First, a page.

C.T. Phipps

The Epic Unmasqued World by C.T. Phipps


Tell us about your novel.

I WAS A TEENAGE WEREDEER is a comedic urban fantasy novel about Jane Doe, an eighteen-year-old shapechanger who has the psychic ability to read objects. She lives a pretty normal life until her high school rival is found dead in the woods with her brother as the primary suspect. Teaming up with the victim’s sister, an eccentric FBI agent, and the local crime lord–Jane has to solve a case which seems closed before it even began. Jane is an irreverent and wonderful character which people seem to love. It’s very much in the style of my SUPERVILLAINY SAGA books and I hope fans of them will check her out.

I was originally inspired by the classic Twin Peaks story of the murder of Laura Palmer and how everyone in the town was affected. I decided to swerve my own way, though, by creating a town of supernaturals as well as modernizing the characters. Also, unlike David Lynch, I’m perfectly capable of creating a story where the metaphysics makes sense and the plot has a conclusion. Hehe. Just kidding. I love you, David. There’s a bit of Life is Strange and the Dresden Files plus Mercy Thompson too.

Continue reading “The Epic Unmasqued World by C.T. Phipps”


Review of I Was a Teenage Weredeer by C.T. Phipps and Michael Suttkus


I Was a Teenage Weredeer is a fantastic first installment of The Bright Falls Mysteries Series that I found positively deerlightful! I’m not usually a fan of Young Adult or Urban Fantasy, but this novel is truly a departure from the norm.

This is a story that transcends genre and plays on tropes, offering a rather cynical side of YA that I found to be refreshing.

Written in the same world as Phipps’ Straight Outta Fangton, Weredeer introduces a new protagonist in the form of Jane Doe (yes, you read that correctly). Jane seemed to be a lot like Bella from Twilight, only capable and likeable. She finds herself wrapped up in a murder mystery after her brother becomes a suspect, and finds herself teamed up with a mysterious FBI agent. Pop culture references fly like fouls at a AA ballgame.

I found Jane very easy to identify with due to her vast capacity for cynicism,  sarcasm, and a never-ending supply of teenage angst. The plot moves forward at a steady pace, keeping the pages turning.

Not only is the story very well-told, a variety of societal issues are addressed, making this a weightier read than your average YA novel. There is something for everyone between these pages.

In conclusion, I heartily recommend I Was a Teenage Weredeer to a Young Adult-Adult readership. My only suggestion is to make sure you block out a good amount of time for yourself before you begin this read, as you probably won’t be going anywhere until the last page is turned.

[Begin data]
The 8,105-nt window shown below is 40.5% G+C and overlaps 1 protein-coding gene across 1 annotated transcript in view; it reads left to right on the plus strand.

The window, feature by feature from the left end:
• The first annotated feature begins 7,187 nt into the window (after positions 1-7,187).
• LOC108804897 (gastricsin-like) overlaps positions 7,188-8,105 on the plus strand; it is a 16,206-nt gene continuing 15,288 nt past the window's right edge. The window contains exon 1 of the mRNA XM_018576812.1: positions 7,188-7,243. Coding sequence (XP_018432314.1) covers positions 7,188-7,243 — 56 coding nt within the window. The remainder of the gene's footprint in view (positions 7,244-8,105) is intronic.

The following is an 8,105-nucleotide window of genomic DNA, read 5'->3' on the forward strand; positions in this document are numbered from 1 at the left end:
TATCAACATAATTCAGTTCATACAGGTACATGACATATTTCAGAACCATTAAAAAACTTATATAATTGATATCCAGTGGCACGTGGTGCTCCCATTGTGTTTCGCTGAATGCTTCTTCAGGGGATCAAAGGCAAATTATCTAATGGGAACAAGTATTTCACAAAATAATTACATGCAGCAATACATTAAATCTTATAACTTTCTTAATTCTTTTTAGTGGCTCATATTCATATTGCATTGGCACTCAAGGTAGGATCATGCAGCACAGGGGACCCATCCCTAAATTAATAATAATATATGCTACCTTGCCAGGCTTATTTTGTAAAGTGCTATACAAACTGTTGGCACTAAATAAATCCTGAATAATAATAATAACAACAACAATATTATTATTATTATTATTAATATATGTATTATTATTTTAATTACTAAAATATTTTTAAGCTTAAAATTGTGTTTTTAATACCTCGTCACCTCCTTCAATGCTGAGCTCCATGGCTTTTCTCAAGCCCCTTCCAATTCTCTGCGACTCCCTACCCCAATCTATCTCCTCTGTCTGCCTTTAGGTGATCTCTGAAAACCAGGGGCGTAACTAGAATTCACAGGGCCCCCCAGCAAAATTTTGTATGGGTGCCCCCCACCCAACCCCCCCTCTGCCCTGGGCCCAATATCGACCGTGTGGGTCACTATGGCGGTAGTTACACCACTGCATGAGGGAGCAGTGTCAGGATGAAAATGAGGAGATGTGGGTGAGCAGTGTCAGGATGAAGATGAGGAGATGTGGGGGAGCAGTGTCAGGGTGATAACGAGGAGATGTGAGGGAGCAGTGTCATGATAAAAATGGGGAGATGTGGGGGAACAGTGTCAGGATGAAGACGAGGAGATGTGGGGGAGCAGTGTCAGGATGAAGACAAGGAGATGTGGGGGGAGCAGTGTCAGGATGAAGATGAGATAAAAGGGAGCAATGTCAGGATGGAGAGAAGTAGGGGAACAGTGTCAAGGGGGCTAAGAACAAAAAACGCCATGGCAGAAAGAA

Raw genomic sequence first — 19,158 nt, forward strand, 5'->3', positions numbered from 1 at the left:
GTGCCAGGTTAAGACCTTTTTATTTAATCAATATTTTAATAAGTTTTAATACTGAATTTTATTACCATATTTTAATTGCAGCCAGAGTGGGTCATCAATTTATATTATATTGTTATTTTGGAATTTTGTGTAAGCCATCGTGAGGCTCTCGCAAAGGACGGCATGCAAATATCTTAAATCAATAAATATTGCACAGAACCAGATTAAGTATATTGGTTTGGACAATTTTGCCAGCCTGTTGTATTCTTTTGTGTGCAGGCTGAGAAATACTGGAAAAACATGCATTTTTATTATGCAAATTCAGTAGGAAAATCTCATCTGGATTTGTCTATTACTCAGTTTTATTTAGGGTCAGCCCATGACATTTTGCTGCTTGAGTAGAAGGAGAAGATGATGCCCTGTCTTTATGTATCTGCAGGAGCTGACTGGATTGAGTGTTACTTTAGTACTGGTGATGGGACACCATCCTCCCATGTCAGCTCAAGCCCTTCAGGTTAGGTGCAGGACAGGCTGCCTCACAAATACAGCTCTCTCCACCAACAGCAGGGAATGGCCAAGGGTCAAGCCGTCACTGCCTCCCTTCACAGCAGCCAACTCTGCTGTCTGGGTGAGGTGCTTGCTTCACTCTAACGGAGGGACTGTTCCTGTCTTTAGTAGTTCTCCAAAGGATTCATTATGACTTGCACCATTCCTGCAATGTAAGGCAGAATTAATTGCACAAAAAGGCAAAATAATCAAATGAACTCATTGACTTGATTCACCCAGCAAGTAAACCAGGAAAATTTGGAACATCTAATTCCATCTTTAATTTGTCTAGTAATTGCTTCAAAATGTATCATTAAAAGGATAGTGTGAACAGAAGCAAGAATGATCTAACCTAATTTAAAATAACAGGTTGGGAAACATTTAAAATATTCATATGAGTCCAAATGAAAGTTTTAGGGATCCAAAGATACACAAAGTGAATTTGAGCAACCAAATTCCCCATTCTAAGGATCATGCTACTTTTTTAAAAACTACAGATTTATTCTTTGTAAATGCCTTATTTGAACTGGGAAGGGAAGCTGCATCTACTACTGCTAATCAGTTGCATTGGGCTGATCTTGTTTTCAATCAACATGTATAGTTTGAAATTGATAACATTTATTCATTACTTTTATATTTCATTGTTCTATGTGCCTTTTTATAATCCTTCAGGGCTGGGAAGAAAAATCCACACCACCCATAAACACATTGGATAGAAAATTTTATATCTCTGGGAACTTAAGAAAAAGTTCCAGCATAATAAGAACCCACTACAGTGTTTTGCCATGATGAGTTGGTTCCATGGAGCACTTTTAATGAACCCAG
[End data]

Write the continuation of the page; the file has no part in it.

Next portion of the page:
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Review of Wraith Knight by C.T. Phipps

Wraith Knight Cover

WARNING: do not attempt this novel unless your schedule for the day is clear.

I could not put down Wraith Knight by C.T. Phipps. I tried. I had lots of things to do. Alas, my plans for the day were crushed because this book is addictive.

Wraith Knight chronicles the events that transpire when Jacob, former legendary hero, finds himself shriven of life and wakes up not just dead, but a Wraith Knight, one of the four Dark Lords of the King Below. He soon discovers that the King Below is dead, and he has spent the last two centuries in the service of evil. Jacob is understandably not happy about this circumstance. After abortive attempts to end his (un)existence, Jacob finds himself saddled with the duty to bring the Nine Heroes to ruin and become the next King Below.

In short order, Jacob hooks up with female companions Regina, a warrior-elf, and Serah, a powerful dark sorceress who, over the course of their adventures, develop a deep affection for each other and even Jacob — kind of like a holy trinity of darkness.

There are many themes explored in this book that I thoroughly enjoyed. It is a complex grimdark tale that takes the usual fantasy tropes and turns them on their head. Jacob’s character is sarcastic and hilarious – everything you’d want in a reluctant Dark Lord. His two female companions are both fierce, independent heroines who manage to embrace their own strengths without diminishing the male protagonist.

The theme of “one man’s villain is another man’s hero” is explored in depth within these pages.

The Lawgiver (god of light) comes off as perhaps a worse choice in deity than the King Below. The whole concept of good and evil is brought into question, and we find ourselves beginning to side with Jacob the Dark Lord and his Shadowkind allies against the Lightborn.

The novel also contains an exceptionally grimdark and complex romance between Jacob and his long-dead lover, Jassamine, a sanctified arch-wizard and a lawful-good character diametrically opposed to what Jacob now represents.

I thoroughly enjoyed Wraith Knight and am already thirsting for the sequel. Highly recommend!

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